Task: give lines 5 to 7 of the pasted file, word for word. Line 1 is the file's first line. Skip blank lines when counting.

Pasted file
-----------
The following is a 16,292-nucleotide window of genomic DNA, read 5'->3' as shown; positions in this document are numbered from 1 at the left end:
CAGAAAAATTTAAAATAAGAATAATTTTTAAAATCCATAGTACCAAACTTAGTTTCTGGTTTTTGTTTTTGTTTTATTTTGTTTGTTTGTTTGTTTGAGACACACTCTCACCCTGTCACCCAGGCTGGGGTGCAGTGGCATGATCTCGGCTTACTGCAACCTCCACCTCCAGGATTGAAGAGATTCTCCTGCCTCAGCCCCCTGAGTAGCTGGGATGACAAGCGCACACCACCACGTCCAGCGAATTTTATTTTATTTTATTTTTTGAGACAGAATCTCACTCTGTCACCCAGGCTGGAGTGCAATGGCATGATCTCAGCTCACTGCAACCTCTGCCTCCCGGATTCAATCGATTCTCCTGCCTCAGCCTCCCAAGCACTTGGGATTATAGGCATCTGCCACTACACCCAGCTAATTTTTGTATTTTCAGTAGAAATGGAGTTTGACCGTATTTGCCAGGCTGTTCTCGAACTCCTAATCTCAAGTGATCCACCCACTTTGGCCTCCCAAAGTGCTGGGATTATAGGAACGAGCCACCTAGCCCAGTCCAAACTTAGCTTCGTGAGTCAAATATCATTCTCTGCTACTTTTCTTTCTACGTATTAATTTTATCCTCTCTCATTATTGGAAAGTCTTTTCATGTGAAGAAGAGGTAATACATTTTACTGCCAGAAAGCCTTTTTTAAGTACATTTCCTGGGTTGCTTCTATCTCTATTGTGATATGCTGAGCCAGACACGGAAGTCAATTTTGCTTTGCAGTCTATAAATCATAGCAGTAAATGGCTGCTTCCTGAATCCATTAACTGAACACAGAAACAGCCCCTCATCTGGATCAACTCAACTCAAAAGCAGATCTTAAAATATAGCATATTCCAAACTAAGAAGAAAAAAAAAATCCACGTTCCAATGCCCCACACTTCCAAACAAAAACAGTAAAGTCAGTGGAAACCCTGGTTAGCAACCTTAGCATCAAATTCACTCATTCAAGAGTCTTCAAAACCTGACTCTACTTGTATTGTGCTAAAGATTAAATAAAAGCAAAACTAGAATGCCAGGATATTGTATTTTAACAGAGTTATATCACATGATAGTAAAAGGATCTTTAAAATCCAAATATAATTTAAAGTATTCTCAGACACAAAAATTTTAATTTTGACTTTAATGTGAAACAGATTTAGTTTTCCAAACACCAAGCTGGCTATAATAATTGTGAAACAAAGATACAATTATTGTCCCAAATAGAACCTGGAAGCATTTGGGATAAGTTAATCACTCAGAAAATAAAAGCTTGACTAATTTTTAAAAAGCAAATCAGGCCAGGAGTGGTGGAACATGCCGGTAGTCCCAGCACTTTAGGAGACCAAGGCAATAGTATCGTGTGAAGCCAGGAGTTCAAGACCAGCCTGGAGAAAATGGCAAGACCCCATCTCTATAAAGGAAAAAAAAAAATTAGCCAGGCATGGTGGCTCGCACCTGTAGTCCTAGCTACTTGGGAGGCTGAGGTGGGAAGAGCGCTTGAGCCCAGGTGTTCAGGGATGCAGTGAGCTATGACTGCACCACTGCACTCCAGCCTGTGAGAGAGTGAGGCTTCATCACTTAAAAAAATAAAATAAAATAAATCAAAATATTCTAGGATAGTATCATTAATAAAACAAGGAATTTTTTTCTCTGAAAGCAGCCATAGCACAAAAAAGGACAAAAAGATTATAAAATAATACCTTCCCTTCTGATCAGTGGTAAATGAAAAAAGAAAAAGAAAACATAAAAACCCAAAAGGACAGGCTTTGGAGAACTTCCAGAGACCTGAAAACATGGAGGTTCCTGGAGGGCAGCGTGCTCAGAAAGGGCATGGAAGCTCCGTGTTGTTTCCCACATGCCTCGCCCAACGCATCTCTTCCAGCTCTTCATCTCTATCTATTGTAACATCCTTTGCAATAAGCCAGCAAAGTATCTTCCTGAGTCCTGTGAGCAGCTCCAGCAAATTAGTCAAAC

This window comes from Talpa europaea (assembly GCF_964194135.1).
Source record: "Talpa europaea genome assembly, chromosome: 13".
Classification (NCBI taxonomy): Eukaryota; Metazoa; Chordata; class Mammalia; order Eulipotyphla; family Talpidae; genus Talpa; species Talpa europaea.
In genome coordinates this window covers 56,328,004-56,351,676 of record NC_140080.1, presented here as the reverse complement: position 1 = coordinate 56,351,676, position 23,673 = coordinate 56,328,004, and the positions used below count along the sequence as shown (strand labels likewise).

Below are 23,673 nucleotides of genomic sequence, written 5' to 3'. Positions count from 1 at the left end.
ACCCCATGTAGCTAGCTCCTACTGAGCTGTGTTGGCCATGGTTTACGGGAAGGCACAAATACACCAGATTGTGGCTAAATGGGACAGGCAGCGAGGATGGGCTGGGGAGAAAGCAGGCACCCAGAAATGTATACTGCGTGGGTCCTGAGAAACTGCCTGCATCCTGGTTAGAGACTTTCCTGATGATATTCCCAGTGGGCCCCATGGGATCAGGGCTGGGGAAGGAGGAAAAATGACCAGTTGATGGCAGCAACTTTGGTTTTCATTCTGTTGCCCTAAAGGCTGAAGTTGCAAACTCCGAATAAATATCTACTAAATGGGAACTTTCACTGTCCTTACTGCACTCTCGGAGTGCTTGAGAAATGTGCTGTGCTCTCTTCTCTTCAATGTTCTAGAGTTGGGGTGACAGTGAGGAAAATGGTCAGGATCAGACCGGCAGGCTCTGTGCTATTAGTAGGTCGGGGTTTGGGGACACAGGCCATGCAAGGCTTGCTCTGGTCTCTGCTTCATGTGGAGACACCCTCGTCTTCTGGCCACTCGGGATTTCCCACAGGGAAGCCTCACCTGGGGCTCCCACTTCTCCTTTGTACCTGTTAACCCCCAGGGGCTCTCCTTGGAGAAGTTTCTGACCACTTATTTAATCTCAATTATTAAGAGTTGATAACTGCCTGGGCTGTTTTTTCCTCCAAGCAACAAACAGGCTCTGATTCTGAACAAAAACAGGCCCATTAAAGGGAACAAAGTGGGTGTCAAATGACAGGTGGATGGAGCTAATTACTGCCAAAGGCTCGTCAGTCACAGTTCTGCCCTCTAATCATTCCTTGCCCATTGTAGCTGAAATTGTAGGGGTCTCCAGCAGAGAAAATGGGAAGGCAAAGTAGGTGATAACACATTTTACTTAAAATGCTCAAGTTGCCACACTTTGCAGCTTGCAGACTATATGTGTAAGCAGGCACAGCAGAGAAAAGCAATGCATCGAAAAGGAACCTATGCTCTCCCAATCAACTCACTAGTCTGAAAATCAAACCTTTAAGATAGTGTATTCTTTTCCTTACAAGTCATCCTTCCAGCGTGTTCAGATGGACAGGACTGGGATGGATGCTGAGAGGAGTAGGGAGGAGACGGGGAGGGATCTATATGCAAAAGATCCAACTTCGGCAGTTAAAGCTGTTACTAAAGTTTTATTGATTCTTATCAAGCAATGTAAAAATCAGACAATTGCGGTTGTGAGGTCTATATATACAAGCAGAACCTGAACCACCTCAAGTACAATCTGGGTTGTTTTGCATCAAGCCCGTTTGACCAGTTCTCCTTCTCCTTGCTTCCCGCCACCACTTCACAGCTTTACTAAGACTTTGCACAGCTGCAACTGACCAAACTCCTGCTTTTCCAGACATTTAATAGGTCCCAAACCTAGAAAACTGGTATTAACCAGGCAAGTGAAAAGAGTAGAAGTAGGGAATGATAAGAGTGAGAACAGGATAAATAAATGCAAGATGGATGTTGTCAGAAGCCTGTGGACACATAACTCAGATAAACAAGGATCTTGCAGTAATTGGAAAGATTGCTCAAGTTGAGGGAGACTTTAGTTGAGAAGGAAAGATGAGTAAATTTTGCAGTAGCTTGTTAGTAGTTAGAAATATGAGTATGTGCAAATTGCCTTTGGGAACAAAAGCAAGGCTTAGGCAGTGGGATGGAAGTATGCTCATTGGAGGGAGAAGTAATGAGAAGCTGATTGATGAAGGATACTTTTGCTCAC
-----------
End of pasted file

Classification (NCBI taxonomy): Eukaryota; Metazoa; Chordata; class Mammalia; order Eulipotyphla; family Talpidae; genus Talpa; species Talpa europaea.
In genome coordinates this window covers 56,328,004-56,351,676 of record NC_140080.1, presented here as the reverse complement: position 1 = coordinate 56,351,676, position 23,673 = coordinate 56,328,004, and the positions used below count along the sequence as shown (strand labels likewise).

Below are 23,673 nucleotides of genomic sequence, written 5' to 3'. Positions count from 1 at the left end.